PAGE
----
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Making the Case for Credit Scoring

In order to stay competitive, insurers must enhance use of credit scores.

Arriving in the midst of state legislative activity regarding the use of credit scores for underwriting purposes is the first study-from EPIC Actuaries (Bloomington, IL)-to examine a cross-industry sampling of policyholders, credit information and other variables. Although previous research suggested that there is a significant correlation between insurance scores and risk of loss, explains Michael Miller, consulting actuary, EPIC, "the correlations found in the latest study were statistically stronger than we anticipated."

The study-which was based on a sampling of 2.7 million automobiles-was commissioned by the American Insurance Association, Alliance of American Insurers, the National Association of Independent Insurers and the National Association of Mutual Insurance Companies. Up until this point, the industry lacked information based on samples of the industry average, because studies of credit history and loss are usually conducted with an individual insurer's proprietary data.

Automating Credit Scores

As the case for credit scores improves, carriers that are already employing them are implementing technologies to enhance the ways in which credit information is obtained and utilized. Such enhancements are necessary to spur competitive advantage, because "there aren't too many P&C insurers that aren't already using credit scores," observes John Lucker, senior manager, quantitative services, Deloitte & Touche (Hartford). There is, however, some variance in the extent to which these functions are automated. "How technology is used to incorporate a credit score is pretty much a wildcard," relates Lucker.

Providence Washington (Providence, RI) uses credit scores to help rate policies for its personal homeowners and auto lines of business in 16 states, explains CIO Ed Leveille. The carrier orders credit information through ChoicePoint's (Fairfax, VA) Web interface. The rest of the process is conducted manually. Currently, Leveille is working on a Web services initiative that will enable the real-time electronic gathering of credit scores.

Like Providence Washington, the typical insurance company buys credit scores from a single provider of credit information. In order to gain competitive advantage, relates D&T's Lucker, insurers are moving towards purchasing credit information and then developing their own proprietary credit scoring methodology. "This way the credit scoring methodology is not a black box anymore," says Lucker. "An insurer will know what is inside it and how to explain it to regulators and policyholders."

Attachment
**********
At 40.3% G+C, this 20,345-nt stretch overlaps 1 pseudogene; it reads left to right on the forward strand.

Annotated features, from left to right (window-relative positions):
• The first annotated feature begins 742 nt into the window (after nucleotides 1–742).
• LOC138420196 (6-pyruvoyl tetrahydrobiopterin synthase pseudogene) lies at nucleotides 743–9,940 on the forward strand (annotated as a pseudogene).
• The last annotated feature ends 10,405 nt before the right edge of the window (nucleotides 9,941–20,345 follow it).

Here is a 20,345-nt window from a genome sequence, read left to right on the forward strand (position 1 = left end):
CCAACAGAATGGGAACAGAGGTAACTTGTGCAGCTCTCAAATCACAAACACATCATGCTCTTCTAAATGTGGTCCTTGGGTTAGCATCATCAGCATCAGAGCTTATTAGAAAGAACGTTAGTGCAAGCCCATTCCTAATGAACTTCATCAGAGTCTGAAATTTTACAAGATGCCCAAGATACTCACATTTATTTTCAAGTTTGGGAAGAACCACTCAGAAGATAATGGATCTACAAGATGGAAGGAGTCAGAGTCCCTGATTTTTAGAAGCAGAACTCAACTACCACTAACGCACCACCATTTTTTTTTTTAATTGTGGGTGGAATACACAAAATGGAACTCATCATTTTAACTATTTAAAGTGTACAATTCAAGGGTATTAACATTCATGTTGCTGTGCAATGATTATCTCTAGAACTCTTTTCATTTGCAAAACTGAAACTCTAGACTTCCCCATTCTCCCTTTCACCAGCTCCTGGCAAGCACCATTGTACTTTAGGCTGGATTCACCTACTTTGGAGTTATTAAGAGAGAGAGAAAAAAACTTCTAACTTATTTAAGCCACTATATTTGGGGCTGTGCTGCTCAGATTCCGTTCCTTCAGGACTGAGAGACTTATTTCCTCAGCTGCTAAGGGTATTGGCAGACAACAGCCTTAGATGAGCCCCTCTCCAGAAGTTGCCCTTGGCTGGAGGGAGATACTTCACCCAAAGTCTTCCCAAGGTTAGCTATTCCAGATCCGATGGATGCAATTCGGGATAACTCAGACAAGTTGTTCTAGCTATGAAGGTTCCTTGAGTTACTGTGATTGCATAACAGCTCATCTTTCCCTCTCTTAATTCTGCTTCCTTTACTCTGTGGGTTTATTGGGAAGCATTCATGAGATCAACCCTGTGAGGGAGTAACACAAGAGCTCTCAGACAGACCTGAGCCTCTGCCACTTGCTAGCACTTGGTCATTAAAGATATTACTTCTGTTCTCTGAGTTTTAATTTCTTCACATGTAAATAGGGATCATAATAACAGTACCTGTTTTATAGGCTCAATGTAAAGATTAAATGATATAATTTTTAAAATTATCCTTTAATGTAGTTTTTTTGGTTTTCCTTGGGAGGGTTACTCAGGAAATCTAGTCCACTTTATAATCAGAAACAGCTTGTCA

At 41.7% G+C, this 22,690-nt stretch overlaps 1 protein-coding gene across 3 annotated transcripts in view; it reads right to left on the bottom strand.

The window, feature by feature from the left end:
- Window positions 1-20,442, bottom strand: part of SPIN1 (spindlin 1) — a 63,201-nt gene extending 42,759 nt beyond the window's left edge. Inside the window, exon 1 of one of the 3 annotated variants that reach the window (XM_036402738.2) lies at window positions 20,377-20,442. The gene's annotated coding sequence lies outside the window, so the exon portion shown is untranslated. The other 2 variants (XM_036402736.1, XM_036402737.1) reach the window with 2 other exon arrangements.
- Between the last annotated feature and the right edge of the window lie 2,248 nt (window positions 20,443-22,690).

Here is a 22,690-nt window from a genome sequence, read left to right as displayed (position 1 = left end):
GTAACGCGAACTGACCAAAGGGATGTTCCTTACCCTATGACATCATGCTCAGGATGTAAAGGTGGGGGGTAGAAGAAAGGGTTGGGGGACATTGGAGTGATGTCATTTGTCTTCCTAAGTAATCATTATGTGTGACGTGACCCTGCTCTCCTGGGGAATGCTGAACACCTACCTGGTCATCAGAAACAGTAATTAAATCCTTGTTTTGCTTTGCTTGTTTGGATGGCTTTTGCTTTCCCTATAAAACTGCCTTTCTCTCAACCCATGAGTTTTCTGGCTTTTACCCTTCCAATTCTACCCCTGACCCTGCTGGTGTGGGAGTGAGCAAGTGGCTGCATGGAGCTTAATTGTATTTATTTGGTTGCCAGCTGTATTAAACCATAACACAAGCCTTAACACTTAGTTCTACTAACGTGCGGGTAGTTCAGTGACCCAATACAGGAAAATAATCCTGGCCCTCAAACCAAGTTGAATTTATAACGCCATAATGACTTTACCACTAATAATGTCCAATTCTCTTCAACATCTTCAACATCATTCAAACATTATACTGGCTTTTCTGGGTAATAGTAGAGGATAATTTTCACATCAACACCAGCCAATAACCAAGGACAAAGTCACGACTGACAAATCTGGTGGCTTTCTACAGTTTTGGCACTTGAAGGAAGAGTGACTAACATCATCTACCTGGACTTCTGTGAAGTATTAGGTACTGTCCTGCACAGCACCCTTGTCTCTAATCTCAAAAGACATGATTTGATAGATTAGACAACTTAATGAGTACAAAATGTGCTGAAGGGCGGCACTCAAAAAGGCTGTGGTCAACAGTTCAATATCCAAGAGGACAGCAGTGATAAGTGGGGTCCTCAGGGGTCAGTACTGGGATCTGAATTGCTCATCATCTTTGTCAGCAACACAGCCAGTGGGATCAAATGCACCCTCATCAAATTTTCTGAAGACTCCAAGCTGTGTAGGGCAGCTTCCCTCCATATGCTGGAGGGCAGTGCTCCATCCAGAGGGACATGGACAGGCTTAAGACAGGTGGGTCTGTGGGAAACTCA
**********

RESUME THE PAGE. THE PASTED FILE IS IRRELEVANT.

Carriers are also taking steps toward increasing the accuracy of their risk assessment by basing credit scores on information obtained from more than one source. This is done to ensure accuracy mainly because "there is an inconsistency that sometimes exists with an indivual's credit information from vendor to vendor," says Lucker.

Placing an additional burden on technologists working towards the automation of credit history inclusion in the underwriting process are changes in legislation that dictates how and what credit information can be used. At press time, of the 27 states that recently adopted legislation, 13 of them have adopted the National Conference of Insurance Legislators (NCOIL) model act regarding the use of credit information in personal insurance. A key element of the model, which was created in November 2002, includes the notification of insurance applicants that credit information will be used for underwriting.

As states continue to regulate the use of credit information for underwriting, more insurers are considering expanding their use of both credit and non-credit information in predictive models, relates Lucker. In order to streamline the automation of the use of both credit and non-credit information in the underwriting process for business underwritten in multiple states, carriers should consider moving toward enterprise rules engines with inference capabilities, recommends Lucker. This type of paradigm can support the use of matrix models that can be customized by business rules to create a one-purpose application to serve multiple states, he relates. This allows for the flexibility to vary the use of credit information by state, and even by distribution channel or market segment.

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